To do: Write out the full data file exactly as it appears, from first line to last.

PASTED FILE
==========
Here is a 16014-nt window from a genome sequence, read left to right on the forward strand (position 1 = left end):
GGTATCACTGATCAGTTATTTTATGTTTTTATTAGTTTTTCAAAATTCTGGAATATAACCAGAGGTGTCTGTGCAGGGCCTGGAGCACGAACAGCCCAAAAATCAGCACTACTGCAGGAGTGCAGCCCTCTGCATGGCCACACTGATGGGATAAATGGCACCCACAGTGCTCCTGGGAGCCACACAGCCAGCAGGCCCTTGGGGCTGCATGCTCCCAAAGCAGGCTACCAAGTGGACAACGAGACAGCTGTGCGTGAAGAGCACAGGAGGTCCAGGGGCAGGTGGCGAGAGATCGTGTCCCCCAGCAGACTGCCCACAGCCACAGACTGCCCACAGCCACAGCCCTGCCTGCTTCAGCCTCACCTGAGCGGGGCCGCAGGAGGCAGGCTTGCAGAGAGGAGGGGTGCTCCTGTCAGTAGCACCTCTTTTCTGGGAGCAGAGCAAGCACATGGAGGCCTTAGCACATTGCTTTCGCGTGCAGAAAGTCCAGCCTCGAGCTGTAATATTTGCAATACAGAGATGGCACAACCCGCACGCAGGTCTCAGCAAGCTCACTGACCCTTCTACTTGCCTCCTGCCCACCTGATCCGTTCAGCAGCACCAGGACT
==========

Here is a 16014-nt window from a genome sequence, read left to right on the forward strand (position 1 = left end):
GGTATCACTGATCAGTTATTTTATGTTTTTATTAGTTTTTCAAAATTCTGGAATATAACCAGAGGTGTCTGTGCAGGGCCTGGAGCACGAACAGCCCAAAAATCAGCACTACTGCAGGAGTGCAGCCCTCTGCATGGCCACACTGATGGGATAAATGGCACCCACAGTGCTCCTGGGAGCCACACAGCCAGCAGGCCCTTGGGGCTGCATGCTCCCAAAGCAGGCTACCAAGTGGACAACGAGACAGCTGTGCGTGAAGAGCACAGGAGGTCCAGGGGCAGGTGGCGAGAGATCGTGTCCCCCAGCAGACTGCCCACAGCCACAGACTGCCCACAGCCACAGCCCTGCCTGCTTCAGCCTCACCTGAGCGGGGCCGCAGGAGGCAGGCTTGCAGAGAGGAGGGGTGCTCCTGTCAGTAGCACCTCTTTTCTGGGAGCAGAGCAAGCACATGGAGGCCTTAGCACATTGCTTTCGCGTGCAGAAAGTCCAGCCTCGAGCTGTAATATTTGCAATACAGAGATGGCACAACCCGCACGCAGGTCTCAGCAAGCTCACTGACCCTTCTACTTGCCTCCTGCCCACCTGATCCGTTCAGCAGCACCAGGACT